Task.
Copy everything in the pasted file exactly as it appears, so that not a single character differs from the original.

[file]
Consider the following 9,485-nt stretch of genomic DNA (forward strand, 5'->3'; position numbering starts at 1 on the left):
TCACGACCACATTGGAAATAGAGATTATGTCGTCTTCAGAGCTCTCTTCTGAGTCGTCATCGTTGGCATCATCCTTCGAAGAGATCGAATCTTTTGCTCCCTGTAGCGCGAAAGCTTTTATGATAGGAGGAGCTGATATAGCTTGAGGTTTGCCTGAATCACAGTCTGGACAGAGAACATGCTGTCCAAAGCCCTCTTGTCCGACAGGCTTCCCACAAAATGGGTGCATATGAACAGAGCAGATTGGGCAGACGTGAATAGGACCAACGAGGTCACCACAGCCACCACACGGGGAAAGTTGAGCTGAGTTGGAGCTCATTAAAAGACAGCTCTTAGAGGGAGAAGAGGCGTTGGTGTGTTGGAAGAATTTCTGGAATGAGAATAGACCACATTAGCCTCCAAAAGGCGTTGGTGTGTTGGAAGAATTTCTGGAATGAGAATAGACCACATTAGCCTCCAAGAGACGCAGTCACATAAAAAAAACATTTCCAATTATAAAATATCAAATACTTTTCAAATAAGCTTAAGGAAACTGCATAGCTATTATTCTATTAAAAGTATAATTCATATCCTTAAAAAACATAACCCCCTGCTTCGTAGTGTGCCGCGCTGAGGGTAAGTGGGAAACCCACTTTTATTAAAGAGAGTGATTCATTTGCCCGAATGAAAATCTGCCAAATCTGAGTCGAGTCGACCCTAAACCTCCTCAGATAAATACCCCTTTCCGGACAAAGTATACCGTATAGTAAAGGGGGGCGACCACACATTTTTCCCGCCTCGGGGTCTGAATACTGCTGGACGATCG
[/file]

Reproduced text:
Consider the following 9,485-nt stretch of genomic DNA (forward strand, 5'->3'; position numbering starts at 1 on the left):
TCACGACCACATTGGAAATAGAGATTATGTCGTCTTCAGAGCTCTCTTCTGAGTCGTCATCGTTGGCATCATCCTTCGAAGAGATCGAATCTTTTGCTCCCTGTAGCGCGAAAGCTTTTATGATAGGAGGAGCTGATATAGCTTGAGGTTTGCCTGAATCACAGTCTGGACAGAGAACATGCTGTCCAAAGCCCTCTTGTCCGACAGGCTTCCCACAAAATGGGTGCATATGAACAGAGCAGATTGGGCAGACGTGAATAGGACCAACGAGGTCACCACAGCCACCACACGGGGAAAGTTGAGCTGAGTTGGAGCTCATTAAAAGACAGCTCTTAGAGGGAGAAGAGGCGTTGGTGTGTTGGAAGAATTTCTGGAATGAGAATAGACCACATTAGCCTCCAAAAGGCGTTGGTGTGTTGGAAGAATTTCTGGAATGAGAATAGACCACATTAGCCTCCAAGAGACGCAGTCACATAAAAAAAACATTTCCAATTATAAAATATCAAATACTTTTCAAATAAGCTTAAGGAAACTGCATAGCTATTATTCTATTAAAAGTATAATTCATATCCTTAAAAAACATAACCCCCTGCTTCGTAGTGTGCCGCGCTGAGGGTAAGTGGGAAACCCACTTTTATTAAAGAGAGTGATTCATTTGCCCGAATGAAAATCTGCCAAATCTGAGTCGAGTCGACCCTAAACCTCCTCAGATAAATACCCCTTTCCGGACAAAGTATACCGTATAGTAAAGGGGGGCGACCACACATTTTTCCCGCCTCGGGGTCTGAATACTGCTGGACGATCG